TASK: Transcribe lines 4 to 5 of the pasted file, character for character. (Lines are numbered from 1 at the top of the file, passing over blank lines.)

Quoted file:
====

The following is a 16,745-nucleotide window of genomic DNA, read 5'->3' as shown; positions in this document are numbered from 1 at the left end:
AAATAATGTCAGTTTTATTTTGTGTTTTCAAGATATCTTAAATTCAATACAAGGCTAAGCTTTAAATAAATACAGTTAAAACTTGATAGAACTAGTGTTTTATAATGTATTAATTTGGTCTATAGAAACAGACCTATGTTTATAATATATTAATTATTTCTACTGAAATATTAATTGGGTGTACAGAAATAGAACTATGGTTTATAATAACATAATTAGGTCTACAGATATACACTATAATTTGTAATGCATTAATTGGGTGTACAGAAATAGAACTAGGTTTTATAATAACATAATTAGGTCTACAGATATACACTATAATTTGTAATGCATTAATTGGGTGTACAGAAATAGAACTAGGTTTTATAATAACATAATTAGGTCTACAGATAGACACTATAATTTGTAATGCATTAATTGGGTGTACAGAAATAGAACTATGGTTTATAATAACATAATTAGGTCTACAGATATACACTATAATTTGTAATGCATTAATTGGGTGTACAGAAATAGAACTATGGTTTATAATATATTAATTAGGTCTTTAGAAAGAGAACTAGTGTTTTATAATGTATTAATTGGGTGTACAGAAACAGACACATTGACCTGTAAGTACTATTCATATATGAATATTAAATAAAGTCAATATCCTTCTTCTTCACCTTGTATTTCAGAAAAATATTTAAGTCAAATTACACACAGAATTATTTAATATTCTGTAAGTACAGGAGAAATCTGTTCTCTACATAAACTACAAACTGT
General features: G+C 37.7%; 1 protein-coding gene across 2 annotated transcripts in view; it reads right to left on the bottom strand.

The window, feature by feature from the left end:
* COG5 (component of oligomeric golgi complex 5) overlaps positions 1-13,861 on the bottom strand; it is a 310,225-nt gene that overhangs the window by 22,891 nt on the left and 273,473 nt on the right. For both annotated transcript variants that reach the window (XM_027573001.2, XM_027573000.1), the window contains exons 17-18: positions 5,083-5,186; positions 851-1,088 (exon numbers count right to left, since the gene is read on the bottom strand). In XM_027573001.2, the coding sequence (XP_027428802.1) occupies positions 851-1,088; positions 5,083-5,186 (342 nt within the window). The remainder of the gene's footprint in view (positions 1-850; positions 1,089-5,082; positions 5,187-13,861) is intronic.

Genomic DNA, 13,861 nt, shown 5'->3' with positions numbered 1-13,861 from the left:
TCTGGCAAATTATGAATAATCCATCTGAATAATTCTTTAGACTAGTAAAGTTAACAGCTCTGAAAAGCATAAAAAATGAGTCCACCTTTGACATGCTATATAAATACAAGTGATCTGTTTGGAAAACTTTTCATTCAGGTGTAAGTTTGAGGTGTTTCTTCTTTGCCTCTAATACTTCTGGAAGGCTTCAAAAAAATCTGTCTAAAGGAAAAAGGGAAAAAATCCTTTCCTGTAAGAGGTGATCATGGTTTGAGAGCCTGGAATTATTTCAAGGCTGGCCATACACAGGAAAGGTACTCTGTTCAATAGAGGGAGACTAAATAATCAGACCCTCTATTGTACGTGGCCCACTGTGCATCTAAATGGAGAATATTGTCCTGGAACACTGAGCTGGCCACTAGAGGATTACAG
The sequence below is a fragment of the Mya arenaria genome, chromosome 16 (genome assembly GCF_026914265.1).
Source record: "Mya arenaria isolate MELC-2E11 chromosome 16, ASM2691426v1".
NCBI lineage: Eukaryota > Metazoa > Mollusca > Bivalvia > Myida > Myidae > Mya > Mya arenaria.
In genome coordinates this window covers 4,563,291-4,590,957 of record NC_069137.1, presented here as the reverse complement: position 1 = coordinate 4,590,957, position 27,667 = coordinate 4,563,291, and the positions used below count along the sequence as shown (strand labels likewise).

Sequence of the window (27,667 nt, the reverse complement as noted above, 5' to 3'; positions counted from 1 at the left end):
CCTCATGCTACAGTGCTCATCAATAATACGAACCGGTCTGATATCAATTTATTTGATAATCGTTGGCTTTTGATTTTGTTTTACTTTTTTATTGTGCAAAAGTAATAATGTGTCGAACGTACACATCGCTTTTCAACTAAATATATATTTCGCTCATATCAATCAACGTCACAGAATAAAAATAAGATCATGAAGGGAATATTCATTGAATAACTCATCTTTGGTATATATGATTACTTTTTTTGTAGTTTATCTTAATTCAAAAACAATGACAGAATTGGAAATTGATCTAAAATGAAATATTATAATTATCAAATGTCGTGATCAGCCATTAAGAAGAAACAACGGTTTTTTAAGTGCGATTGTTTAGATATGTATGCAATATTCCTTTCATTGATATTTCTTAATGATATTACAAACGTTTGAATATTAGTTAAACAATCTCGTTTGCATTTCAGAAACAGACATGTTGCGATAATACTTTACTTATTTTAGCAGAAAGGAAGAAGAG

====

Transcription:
The window, feature by feature from the left end:
* COG5 (component of oligomeric golgi complex 5) overlaps positions 1-13,861 on the bottom strand; it is a 310,225-nt gene that overhangs the window by 22,891 nt on the left and 273,473 nt on the right. For both annotated transcript variants that reach the window (XM_027573001.2, XM_027573000.1), the window contains exons 17-18: positions 5,083-5,186; positions 851-1,088 (exon numbers count right to left, since the gene is read on the bottom strand). In XM_027573001.2, the coding sequence (XP_027428802.1) occupies positions 851-1,088; positions 5,083-5,186 (342 nt within the window). The remainder of the gene's footprint in view (positions 1-850; positions 1,089-5,082; positions 5,187-13,861) is intronic.